Sleep has a direct impact on two major physical systems on the body which is vital to athletic performance—the muscles and the central nervous system—both of which repair themselves during sleep.
Intense exercise, such as the kind athletes engage in, shifts the normal pattern of light sleep (non-REM) and deep sleep (REM), elongating the light sleep phase and shortening the deep sleep phase. This is significant because it is only during deep sleep, or REM sleep, the body produces human growth hormone (HGH). HGH is important because it is responsible for muscle tissue repair and muscle recovery. With less time in REM sleep, an athlete runs the risk of too little HGH and can suffer from insufficient muscle repair. HGH also controls fat burning and bone strength. Some athletes take supplemental HGH to support muscle repair, overall health, and performance, but the best remedy is adequate sleep.
Sleep and the Central Nervous System
The central nervous system is sometimes referred to as the body’s information highway. It is the process by which the body communicates information. Insufficient sleep doesn’t allow the nervous system to repair so it can’t do its job during the day. This may not sound like a very serious thing, but in fact, it is. Experts compare a sleep-deprived central nervous system to alcohol intoxication, stating it can be more dangerous to drive sleep deprived than to drive drunk; it has that profound an effect on judgment. I’m sure no coach would recommend a player play drunk, but lack of sleep can result in the same compromise to perception, reaction time, focus, and accuracy. The central nervous system also controls pain tolerance which can affect performance.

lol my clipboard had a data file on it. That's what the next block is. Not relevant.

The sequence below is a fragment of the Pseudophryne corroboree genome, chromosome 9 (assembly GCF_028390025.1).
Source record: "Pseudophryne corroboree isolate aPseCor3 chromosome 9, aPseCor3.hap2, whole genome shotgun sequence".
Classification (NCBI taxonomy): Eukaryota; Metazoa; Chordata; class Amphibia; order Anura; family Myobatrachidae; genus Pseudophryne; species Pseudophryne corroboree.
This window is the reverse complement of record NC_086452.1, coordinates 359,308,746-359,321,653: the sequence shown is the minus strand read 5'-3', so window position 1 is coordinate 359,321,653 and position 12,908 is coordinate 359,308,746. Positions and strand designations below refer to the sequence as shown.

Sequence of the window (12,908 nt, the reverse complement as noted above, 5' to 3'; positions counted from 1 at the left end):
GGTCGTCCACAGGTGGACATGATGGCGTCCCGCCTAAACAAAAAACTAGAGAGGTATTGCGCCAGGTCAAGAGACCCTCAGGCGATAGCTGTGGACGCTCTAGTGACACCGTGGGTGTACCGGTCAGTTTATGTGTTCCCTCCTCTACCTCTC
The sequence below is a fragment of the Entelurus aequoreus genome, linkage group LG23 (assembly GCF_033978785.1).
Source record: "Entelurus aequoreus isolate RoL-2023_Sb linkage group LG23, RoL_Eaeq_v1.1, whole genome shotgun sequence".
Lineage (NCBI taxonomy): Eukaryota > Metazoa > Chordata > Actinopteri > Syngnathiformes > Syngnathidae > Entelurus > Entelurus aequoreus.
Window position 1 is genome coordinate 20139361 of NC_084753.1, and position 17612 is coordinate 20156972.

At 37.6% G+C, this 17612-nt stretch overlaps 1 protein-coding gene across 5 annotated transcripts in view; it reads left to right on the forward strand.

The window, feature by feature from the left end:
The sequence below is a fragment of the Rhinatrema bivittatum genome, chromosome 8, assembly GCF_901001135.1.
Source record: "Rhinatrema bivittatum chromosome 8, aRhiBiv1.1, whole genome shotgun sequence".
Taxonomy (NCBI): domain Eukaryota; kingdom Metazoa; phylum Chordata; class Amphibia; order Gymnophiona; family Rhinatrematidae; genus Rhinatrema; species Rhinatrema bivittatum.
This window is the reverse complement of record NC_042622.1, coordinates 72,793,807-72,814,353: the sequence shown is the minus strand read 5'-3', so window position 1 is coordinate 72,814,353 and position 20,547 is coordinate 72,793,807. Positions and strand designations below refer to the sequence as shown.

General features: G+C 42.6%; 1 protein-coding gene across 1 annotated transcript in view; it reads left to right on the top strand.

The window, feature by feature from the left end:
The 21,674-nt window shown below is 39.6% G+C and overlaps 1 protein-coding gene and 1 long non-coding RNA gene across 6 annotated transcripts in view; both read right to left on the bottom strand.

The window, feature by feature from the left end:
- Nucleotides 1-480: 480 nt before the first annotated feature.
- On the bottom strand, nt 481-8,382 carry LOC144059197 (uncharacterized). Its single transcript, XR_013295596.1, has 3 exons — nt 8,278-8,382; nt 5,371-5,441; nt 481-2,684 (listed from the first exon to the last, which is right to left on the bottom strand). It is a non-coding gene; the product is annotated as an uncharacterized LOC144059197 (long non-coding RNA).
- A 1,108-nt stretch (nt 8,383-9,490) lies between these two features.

A very important outcome of healthy muscle regeneration and a high functioning nervous system is that they support repair and healing from injury. Injury is a natural part of an athlete’s life. From a small sprain to a major break the amount of time it takes for an athlete to recover can determine careers. Sleep plays a vital role it that timeframe, and increased sleep, once an injury occurs, can expedite the healing process.
Now that we have established the importance of sleep for athletes, what can they do to get it? This applies to being at home in training mode or when traveling and dealing with jet lag. Athletes need to know the importance of sleep and that they need more than the recommended amounts. They can employ all the usual sleep hygiene methods such as:
- Refrain from caffeine later in the day
- Avoid napping
- Don’t eat after dinner
- Avoid alcohol consumption
- Take magnesium and/or melatonin
- No screen time 2 hours before bed
- Maintain a consistent sleep schedule, go to bed and get up at the same time every day
- Reduce artificial light in the evening
- Sleep in a dark, quiet, cool room, using room darkening curtains if needed
- Have a good supportive mattress
For athletes, who really need that extra sleep; it is also recommended that they do nap to catch up. It is further suggested that they be very conscious of travel schedules and try sticking to a specific bedtime even when on the road.
What Athletes Should Look for in a Mattress
Although athletes can’t choose their mattress when traveling, they can get an extra supportive bed at home. The top three considerations when purchasing a mattress to support an athletic career or an active lifestyle are cooling properties, pressure relief, and isolating motion. Check out the best mattresses for athletes here.